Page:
In recent years, global migration has transformed in terms of its numbers and reach, its political significance, and its impact. The rising rates of international migration have been matched by growing public and media interest around the world. Today, the political and media attention on migration and greater public interest and concern feed into an international debate that is all too often poorly informed and one-sided. This Very Short Introduction looks at the phenomenon of international human migration - both legal and illegal - and offers an objective stance on the topic, and its benefits and challenges. Khalid Koser reveals the opportunities migration presents that must be taken advantage of in the current economic climate, and debunks common myths to demonstrate that society, as we now know it, cannot function without migrants. Using interviews with migrants from around the world, Koser presents the human side of issues such as asylum, human trafficking, migrant smuggling, and the international labour force, inviting readers to come to their own conclusions on the international migration situation today. ABOUT THE SERIES: The Very Short Introductions series from Oxford University Press contains hundreds of titles in almost every subject area. These pocket-sized books are the perfect way to get ahead in a new subject quickly. Our expert authors combine facts, analysis, perspective, new ideas, and enthusiasm to make interesting and challenging topics highly readable.
Author: Umberto Eco
Publisher: Houghton Mifflin Harcourt
Bored with their work, three Milanese editors cook up "the Plan," a hoax that connects the medieval Knights Templar with other occult groups from ancient to modern times. This produces a map indicating the geographical point from which all the powers of the earth can be controlled—a point located in Paris, France, at Foucault’s Pendulum. But in a fateful turn the joke becomes all too real, and when occult groups, including Satanists, get wind of the Plan, they go so far as to kill one of the editors in their quest to gain control of the earth. Orchestrating these and other diverse characters into his multilayered semiotic adventure, Eco has created a superb cerebral entertainment.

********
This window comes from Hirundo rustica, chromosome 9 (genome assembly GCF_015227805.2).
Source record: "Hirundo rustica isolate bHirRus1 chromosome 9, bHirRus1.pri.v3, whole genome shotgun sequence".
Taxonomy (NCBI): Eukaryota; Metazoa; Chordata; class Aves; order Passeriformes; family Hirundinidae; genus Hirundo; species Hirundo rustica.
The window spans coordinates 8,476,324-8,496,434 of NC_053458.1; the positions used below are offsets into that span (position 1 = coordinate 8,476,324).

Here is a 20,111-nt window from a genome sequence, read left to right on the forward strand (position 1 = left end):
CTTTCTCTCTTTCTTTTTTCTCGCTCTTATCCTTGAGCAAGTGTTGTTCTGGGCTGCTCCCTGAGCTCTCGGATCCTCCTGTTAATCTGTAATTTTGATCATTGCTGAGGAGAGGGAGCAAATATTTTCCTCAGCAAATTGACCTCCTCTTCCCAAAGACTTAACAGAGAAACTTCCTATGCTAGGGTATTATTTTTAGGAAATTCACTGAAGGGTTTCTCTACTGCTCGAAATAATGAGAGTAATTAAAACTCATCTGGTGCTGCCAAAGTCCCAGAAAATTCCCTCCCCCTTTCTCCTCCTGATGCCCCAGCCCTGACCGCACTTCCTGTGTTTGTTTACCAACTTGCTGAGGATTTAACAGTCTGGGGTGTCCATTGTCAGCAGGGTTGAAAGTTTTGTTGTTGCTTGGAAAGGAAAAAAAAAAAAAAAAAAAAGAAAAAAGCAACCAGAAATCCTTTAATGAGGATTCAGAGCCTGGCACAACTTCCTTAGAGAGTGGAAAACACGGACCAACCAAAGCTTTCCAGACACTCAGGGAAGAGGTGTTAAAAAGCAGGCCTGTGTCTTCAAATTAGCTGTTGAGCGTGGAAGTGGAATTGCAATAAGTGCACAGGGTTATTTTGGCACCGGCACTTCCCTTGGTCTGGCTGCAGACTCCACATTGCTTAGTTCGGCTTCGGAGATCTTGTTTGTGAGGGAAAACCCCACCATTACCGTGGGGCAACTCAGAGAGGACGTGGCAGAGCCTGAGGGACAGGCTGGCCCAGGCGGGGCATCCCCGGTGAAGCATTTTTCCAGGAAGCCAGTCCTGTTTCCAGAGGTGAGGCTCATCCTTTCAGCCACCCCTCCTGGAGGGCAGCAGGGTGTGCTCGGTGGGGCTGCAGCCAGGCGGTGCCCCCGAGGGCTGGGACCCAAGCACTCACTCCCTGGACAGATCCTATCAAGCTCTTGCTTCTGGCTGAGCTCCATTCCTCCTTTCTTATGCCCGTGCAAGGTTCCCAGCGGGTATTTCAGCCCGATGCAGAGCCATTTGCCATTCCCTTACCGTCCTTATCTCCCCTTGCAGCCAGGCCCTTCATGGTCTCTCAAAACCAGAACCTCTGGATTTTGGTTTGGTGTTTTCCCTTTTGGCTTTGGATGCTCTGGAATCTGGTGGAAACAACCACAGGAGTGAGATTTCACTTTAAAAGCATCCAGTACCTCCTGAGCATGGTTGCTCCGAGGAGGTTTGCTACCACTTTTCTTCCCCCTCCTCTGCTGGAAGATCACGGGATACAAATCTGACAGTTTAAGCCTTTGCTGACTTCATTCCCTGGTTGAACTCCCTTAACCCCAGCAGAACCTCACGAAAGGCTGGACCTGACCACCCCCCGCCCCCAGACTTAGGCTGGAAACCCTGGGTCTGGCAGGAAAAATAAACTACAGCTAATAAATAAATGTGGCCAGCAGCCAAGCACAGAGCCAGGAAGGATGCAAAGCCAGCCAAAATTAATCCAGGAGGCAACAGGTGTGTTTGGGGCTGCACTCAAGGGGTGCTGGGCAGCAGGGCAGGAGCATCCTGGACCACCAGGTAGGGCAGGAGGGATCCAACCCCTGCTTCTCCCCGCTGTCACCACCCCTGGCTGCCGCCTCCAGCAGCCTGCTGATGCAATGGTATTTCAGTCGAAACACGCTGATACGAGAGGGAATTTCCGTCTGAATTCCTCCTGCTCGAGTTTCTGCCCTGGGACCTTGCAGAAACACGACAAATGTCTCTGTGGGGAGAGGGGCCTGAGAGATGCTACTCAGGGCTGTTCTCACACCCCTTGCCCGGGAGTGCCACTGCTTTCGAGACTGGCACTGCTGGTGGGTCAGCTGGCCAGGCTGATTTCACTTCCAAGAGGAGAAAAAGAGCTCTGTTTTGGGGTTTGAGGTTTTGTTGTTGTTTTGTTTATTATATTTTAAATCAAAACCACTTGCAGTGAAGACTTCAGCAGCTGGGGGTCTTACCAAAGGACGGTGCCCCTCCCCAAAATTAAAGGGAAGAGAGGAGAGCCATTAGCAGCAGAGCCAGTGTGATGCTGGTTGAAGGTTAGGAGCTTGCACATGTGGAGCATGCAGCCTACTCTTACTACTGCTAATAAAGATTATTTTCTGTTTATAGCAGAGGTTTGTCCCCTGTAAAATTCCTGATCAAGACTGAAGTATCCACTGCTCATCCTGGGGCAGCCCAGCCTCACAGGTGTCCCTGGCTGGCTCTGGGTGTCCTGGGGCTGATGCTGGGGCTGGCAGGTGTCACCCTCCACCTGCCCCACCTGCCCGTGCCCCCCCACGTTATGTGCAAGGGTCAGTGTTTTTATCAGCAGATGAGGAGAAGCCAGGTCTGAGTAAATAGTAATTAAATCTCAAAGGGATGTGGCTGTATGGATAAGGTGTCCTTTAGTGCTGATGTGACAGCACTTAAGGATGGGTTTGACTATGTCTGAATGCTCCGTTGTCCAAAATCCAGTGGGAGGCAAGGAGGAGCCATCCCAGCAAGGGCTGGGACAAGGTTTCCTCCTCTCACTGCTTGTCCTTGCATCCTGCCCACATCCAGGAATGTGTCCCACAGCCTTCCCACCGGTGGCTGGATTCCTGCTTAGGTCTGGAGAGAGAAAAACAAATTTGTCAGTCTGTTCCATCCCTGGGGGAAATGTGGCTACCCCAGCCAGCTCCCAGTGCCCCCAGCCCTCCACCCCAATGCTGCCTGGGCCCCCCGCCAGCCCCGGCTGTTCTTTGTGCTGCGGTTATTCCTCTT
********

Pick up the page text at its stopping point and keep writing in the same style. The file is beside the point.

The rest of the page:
Author: Noam Chomsky
Publisher: Walter de Gruyter
"O, my friends, there is no friend." The most influential of contemporary philosophers explores the idea of friendship and its political consequences, past and future. Until relatively recently, Jacques Derrida was seen by many as nothing more than the high priest of Deconstruction, by turns stimulating and fascinating, yet always somewhat disengaged from the central political questions of our time. Or so it seemed. Derrida's "political turn," marked especially by the appearance of Specters of Marx, has surprised some and delighted others. In The Politics of Friendship Derrida renews and enriches this orientation through an examination of the political history of the idea of friendship pursued down the ages. Derrida's thoughts are haunted throughout the book by the strange and provocative address attributed to Aristotle, "my friends, there is no friend" and its inversions by later philosophers such as Montaigne, Kant, Nietzsche, Schmitt and Blanchot. The exploration allows Derrida to recall and restage the ways in which all the oppositional couples of Western philosophy and political thought—friendship and enmity, private and public life—have become madly and dangerously unstable. At the same time he dissects genealogy itself, the familiar and male-centered notion of fraternity and the virile virtue whose authority has gone unquestioned in our culture of friendship and our models of democracy The future of the political, for Derrida, becomes the future of friends, the invention of a radically new friendship, of a deeper and more inclusive democracy. This remarkable book, his most profoundly important for many years, offers a challenging and inspiring vision of that future.